A classic example would be the trade of sugar from the Caribbean to Europe or New England, where it was distilled into rum. The profits from the sale of sugar were used to purchase manufactured goods, which were then shipped to West Africa, where they were bartered for slaves. The slaves were then brought back to the Caribbean to be sold to sugar planters. The profits from the sale of the slaves were then used to buy more sugar, which was shipped to Europe, etc. The trip itself took five to twelve weeks.

She calls the 'Black Robe Regiment' sinister sounding. But the black robe regiment is taken from the historical pastors of the coloniel days....most of whom wore black robes in their pulpits (I guess like Episcopal). Nothing sinister at all about it. And she goes out of her way to demonize David Barton by saying he fabricated quotes from our nation's founders...but gives no evidence! I have read and wtched David Barton and let me tellya, there's nothing sinister about him.

Geez louise some writers have such an agenda and the sad fact is that ...if you havent studied your history, you might be fooled into going along with what this idiotic author is spouting.

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Re: Texas's war on history

Post by Dennis324 on Mon May 21, 2012 8:23 am

Btw...that article? It was featured on Richard Dawkins' website. Dawkins is an outspoken atheist and a prominent critic of religion.

So there's yer agenda. Tryin to pull a fast one on us Bryant? You give a link to the guardian's homepage...not even the article in question. I guess you didnt figure we actually click on links. You guys have criticized me for using Fox News as a source, and you pull this?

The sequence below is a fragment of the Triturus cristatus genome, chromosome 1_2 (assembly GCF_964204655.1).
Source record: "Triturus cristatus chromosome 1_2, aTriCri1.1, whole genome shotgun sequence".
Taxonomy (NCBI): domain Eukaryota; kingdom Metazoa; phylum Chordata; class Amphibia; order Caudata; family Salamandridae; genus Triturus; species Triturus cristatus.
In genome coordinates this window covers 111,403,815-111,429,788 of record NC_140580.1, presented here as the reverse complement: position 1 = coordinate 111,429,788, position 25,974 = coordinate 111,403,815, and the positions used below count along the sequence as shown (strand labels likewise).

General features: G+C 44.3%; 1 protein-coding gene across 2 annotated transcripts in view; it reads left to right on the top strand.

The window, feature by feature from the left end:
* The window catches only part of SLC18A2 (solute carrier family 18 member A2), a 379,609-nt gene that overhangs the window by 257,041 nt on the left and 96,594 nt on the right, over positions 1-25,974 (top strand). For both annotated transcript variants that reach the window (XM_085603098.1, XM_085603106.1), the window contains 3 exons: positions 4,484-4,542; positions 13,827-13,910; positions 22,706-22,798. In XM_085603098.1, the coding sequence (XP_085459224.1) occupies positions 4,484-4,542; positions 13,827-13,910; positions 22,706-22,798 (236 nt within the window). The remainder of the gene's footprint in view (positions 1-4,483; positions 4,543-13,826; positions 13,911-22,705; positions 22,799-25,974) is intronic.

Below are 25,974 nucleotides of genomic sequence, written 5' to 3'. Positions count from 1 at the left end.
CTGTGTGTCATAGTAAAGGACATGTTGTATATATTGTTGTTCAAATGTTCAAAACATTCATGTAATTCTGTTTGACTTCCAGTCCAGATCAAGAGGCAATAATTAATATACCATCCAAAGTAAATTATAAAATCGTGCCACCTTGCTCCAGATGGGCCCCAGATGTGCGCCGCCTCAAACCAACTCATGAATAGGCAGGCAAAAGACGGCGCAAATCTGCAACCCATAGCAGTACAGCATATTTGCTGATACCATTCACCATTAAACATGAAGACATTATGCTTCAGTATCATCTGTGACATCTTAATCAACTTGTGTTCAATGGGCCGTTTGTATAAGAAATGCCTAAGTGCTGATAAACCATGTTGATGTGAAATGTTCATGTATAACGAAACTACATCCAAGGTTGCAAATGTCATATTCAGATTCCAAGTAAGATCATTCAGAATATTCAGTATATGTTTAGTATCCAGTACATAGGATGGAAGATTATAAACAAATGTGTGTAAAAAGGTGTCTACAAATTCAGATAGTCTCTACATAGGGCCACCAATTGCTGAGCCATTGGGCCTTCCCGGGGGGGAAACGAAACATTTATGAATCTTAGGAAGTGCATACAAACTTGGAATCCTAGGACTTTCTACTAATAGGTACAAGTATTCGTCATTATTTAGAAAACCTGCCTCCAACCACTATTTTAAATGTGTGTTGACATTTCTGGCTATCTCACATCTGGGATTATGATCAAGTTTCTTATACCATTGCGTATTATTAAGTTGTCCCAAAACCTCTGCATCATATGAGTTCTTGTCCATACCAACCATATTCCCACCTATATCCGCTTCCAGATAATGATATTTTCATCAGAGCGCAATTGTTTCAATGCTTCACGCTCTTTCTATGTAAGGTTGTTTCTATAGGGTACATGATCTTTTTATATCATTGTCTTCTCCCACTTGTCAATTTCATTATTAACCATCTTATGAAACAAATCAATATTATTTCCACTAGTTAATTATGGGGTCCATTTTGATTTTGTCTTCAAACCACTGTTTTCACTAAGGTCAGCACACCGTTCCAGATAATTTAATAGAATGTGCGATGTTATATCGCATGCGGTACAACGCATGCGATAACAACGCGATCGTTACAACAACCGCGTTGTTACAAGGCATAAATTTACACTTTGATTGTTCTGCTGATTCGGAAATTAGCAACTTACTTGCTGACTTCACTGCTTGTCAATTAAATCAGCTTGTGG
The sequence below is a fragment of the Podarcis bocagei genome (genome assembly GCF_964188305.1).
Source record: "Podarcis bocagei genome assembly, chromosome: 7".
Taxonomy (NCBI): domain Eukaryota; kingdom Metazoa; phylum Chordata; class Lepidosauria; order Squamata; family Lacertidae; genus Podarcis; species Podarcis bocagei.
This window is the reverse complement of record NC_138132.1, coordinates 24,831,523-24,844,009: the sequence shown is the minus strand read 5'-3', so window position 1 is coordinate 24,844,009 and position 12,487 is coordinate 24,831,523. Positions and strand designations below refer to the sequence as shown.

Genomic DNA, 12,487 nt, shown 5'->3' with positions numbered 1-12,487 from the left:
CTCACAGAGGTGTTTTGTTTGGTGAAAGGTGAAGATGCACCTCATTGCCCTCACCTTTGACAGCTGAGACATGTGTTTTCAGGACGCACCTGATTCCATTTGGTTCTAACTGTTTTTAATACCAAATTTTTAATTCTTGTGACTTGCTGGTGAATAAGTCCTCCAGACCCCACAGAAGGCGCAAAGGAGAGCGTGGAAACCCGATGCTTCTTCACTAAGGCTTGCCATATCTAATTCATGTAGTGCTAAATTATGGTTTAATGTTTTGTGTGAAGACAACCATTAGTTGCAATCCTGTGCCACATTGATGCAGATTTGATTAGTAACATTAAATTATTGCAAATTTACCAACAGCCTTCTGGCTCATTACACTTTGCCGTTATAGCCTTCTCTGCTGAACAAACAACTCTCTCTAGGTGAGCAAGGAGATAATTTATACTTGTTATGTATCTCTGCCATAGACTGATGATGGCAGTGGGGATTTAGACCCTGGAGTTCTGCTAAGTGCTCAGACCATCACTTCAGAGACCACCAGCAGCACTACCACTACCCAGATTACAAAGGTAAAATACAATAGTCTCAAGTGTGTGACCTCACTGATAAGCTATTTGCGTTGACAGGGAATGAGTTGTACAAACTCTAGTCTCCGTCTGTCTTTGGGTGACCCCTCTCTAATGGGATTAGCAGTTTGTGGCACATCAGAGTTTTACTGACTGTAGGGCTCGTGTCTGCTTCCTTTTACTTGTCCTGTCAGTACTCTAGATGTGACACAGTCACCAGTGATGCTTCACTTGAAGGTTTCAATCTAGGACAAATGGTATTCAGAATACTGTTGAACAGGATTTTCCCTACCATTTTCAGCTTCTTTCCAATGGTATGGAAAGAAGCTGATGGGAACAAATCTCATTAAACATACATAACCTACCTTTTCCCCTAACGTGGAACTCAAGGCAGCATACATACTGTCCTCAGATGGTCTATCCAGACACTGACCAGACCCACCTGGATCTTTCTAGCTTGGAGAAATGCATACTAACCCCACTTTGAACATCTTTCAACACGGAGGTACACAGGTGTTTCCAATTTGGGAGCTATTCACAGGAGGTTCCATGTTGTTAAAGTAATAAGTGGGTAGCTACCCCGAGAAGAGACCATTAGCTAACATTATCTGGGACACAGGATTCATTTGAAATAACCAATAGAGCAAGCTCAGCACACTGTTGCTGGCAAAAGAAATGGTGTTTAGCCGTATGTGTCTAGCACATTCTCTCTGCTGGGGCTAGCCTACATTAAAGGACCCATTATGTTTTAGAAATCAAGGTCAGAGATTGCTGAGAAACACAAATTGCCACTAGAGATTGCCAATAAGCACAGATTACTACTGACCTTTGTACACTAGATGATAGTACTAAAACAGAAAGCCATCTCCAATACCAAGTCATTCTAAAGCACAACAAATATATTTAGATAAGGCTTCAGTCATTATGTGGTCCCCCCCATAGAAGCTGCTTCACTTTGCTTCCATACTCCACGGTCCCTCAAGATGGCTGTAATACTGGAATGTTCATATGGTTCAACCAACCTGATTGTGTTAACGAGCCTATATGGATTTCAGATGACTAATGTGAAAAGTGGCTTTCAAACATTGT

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Re: Texas's war on history

Post by Bryant on Mon May 21, 2012 6:38 pm

Dennis324 wrote:Btw...that article? It was featured on Richard Dawkins' website. Dawkins is an outspoken atheist and a prominent critic of religion.

So there's yer agenda. Tryin to pull a fast one on us Bryant? You give a link to the guardian's homepage...not even the article in question. I guess you didnt figure we actually click on links. You guys have criticized me for using Fox News as a source, and you pull this?

Oh please, Dawkins had nothing to do with this article. Here is the link to the article its self, I found it by googling the article title.

http://www.guardian.co.uk/commentisfree/cifamerica/2012/may/17/texas-war-on-history
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Re: Texas's war on history

Post by Marconius on Tue May 22, 2012 12:28 am

Hey, if we give hacks like Zinn and Chomsky awards for their retelling of history.....why can't we give these guys awards too.

We cannot have it only one way because that way might just be the one we agree with.


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Re: Texas's war on history

Post by Dennis324 on Thu May 24, 2012 8:15 am

Bryant wrote:
Dennis324 wrote:Btw...that article? It was featured on Richard Dawkins' website. Dawkins is an outspoken atheist and a prominent critic of religion.

So there's yer agenda. Tryin to pull a fast one on us Bryant? You give a link to the guardian's homepage...not even the article in question. I guess you didnt figure we actually click on links. You guys have criticized me for using Fox News as a source, and you pull this?

Oh please, Dawkins had nothing to do with this article. Here is the link to the article its self, I found it by googling the article title.

http://www.guardian.co.uk/commentisfree/cifamerica/2012/may/17/texas-war-on-history
I know, I saw that too. But I dug a little deeper and saw where it was a headline on Richard Dawkin's website. What made you even think to look up 'Texas' war on history'? I suspect you did see it on Dawkin's website.

The article is an attack on Christian America. And knowing the little bit I know about your feelings on faith, I just put 2 and 2 together.